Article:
Somewhat surprised to find me, the bosun told me they had gotten all of the needed supplies except for the panels. When i asked why, he explained, “Well, sir, we went to Dixieline Lumber (the local hardware store). They didn’t carry panels. They suggested we try this place downtown, Parron-Hall Office Interiors.
“We went there and it was real fancy, way above our pay grade. But this lady came out and helped us. She was nice and pretty, and I noticed she didn’t have a ring on her left finger.
“But she was way too skinny for me.”
Handing me the brochures he brought back from the lady, he concluded, “So I thought you should go down there and take care of getting the panels.”
On Monday morning, March 15, 1982, i drove downtown and walked into Parron-Hall Office Interiors. The receptionist called for Ms. Boggs. Our first meeting is still disputed. She says i had on my Navy hat. i have never worn my Navy hat indoors and insist my piss cutter was either in my hand or folded in my back pocket. i say she had on a light dress, and i could see her legs silhouetted by the sunlight coming through a window. She says no way.
Regardless, our panel search was over. Somehow i managed to get about five “business lunches” out of the purchase. i hated fraud, waste, abuse, and corruption, and tried hard not to let this beautiful young woman influence me, but i did keep the relationship as friendly as possible. When the purchase was made and the delivery was on the ship, i went to her office for the last administrative check on Thursday.
Then, i asked her if she would like to go see John Lee Hooker at the Belly Up Tavern in Carlsbad that Saturday.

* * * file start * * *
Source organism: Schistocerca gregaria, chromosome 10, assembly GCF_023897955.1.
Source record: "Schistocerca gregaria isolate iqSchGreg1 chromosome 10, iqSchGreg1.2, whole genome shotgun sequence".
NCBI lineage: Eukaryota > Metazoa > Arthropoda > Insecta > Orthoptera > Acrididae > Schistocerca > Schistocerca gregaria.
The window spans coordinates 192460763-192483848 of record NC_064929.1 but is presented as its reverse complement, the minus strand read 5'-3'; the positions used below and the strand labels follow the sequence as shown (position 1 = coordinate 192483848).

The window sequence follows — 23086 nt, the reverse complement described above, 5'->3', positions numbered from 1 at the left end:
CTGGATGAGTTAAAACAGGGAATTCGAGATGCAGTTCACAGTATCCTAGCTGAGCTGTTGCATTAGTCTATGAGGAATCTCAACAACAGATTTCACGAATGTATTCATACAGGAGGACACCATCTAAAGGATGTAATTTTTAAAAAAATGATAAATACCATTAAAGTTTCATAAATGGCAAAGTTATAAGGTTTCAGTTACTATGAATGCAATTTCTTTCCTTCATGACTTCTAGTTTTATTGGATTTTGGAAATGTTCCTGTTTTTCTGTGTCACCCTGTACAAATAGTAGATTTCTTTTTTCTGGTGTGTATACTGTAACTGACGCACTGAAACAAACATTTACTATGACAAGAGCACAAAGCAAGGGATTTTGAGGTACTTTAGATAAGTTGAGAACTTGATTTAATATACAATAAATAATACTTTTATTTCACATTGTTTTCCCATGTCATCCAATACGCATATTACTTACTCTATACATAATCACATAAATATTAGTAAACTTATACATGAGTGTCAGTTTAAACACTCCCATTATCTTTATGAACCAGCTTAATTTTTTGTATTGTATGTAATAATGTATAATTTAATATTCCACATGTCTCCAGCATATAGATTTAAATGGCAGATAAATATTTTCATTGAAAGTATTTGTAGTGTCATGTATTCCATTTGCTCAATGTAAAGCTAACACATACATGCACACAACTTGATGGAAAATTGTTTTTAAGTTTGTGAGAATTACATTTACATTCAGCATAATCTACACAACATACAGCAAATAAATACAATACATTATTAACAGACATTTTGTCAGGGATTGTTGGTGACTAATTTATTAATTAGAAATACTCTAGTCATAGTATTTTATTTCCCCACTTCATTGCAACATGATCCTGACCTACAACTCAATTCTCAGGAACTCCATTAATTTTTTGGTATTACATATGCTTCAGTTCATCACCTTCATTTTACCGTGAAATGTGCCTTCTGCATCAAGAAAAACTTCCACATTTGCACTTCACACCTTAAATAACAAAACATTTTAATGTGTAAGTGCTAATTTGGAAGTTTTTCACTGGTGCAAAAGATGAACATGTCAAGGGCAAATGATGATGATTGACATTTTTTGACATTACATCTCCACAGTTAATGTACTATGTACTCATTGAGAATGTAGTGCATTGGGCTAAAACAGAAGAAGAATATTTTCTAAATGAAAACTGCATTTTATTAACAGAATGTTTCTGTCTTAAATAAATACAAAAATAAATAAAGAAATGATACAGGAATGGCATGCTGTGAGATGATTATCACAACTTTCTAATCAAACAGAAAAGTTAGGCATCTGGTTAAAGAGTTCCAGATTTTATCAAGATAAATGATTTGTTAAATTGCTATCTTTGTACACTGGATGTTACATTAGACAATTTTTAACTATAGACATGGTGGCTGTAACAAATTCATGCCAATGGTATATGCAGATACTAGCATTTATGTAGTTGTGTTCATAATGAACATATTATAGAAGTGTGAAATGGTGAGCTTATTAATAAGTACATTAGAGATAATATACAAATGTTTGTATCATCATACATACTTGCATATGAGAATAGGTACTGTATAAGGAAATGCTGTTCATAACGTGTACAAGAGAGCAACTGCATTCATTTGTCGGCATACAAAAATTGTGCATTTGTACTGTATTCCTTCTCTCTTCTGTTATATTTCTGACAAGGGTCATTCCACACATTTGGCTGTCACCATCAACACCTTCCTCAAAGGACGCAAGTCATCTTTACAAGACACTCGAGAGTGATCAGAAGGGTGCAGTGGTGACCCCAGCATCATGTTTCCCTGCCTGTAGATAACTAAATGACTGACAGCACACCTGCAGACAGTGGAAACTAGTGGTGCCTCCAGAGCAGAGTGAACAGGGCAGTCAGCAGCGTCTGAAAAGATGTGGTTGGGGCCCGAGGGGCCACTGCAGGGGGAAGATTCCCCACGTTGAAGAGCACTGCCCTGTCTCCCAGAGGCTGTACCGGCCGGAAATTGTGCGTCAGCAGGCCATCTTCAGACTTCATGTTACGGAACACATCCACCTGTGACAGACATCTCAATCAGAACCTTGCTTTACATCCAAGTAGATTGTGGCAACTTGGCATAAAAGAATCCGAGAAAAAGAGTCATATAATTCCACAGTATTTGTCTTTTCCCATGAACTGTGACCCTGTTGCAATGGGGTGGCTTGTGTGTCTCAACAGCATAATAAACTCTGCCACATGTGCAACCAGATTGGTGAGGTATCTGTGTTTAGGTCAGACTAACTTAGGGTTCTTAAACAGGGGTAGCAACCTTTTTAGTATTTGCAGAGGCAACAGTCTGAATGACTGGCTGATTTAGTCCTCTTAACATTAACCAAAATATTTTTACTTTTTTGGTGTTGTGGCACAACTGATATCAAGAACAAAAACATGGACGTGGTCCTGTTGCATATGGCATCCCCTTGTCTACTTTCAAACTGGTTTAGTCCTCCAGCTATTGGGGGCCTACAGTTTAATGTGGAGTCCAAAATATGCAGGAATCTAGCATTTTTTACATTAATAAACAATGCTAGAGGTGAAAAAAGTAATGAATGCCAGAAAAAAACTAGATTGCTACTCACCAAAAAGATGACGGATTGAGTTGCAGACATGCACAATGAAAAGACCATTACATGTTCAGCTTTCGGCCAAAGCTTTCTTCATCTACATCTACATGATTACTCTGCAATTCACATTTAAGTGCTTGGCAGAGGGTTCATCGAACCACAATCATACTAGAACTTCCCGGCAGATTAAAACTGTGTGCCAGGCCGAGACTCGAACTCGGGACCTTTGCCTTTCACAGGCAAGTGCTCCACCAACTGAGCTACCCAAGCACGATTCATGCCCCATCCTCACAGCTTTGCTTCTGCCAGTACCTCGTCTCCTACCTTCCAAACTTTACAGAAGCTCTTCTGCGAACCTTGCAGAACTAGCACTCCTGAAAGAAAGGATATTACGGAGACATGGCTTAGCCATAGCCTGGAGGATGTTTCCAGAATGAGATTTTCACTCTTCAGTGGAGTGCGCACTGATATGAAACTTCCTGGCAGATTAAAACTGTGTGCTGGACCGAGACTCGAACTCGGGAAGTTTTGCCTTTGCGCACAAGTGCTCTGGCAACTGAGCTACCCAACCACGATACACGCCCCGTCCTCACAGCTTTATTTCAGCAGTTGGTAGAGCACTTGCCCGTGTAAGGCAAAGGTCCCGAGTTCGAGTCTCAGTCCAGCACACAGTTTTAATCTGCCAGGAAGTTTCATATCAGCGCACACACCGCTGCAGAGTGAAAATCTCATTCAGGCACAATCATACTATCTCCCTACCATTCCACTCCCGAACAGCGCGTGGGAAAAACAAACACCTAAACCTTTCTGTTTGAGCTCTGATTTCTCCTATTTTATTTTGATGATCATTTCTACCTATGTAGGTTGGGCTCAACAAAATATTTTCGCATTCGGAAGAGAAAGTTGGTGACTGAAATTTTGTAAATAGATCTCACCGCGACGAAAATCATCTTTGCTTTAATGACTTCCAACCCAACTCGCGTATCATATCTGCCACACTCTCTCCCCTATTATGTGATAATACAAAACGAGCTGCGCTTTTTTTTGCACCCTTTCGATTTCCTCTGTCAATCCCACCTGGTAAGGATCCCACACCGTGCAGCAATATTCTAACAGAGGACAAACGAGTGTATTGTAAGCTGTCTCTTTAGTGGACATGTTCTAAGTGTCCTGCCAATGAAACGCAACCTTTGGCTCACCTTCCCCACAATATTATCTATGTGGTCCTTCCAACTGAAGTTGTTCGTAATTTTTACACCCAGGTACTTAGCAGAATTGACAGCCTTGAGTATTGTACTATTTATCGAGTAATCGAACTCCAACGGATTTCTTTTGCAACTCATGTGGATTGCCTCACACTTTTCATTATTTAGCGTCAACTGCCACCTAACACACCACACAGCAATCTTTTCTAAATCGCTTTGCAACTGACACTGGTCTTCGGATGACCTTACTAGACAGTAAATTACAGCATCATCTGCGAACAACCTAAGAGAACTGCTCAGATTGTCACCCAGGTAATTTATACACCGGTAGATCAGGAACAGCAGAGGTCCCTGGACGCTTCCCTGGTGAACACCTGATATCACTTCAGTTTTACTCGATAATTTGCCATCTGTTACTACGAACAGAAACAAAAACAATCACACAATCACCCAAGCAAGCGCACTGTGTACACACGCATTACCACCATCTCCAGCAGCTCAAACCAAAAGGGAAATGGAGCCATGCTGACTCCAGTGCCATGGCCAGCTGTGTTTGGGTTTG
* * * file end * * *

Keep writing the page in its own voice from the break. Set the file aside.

She asked, “Who’s John Lee Hooker?”
i replied, “He’s one of the best blues singers,” and then inquired, “You do like the blues, don’t you?”
She evaded the question by declaring, “I like all kinds of music.”
She then stated i should know she had a “primary relationship.” i asked, “What’s that?” She laughed.
We went to see John Lee at the Belly Up Tavern Saturday night, and then we went back to the Belly Up on Monday to see Doc Watson.
And so it began.
As to why i was attracted to her, she was beautiful but the realization we could have a relationship that lasted for a long time came to me on a special night the following autumn.
We had been out for dinner uptown, not in La Jolla, which was most often our preference. For some reason, we were driving around Kensington, an upscale neighborhood. We passed a beautiful ravine, and i parked. We just talked about many things in the short stop, but she started talking about her beliefs. It struck me hard that she and i had incredibly similar views about living the right way. The more we were together the more i recognized how caring she was without a mean bone in her body.
And then, she sent me flowers. It was probably a first. A florist delivery truck pulled up on the pier and the driver delivered a rather impressive floral array to the quarterdeck.
“These are for Commander Jewell,” he said. They were delivered. i became a shipboard legend. This rather incredibly beautiful woman had sent flowers to Commander Jewell.
Then i got orders across the country to the USS Yosemite (AD 19) in late summer, which would deploy across the world to the Indian Ocean. She voiced concern about our relationship lasting so far apart. So i asked her to marry me. She said yes.
Before i left, she gave me some photos of her. One of her bosses, Bob Long, was also a very good photographer and had a shooting session with her. My favorite was enlarged, framed and hung on the bulkhead of my shipboard office. It is now above the desk in my home office.
She was beautiful. Still is.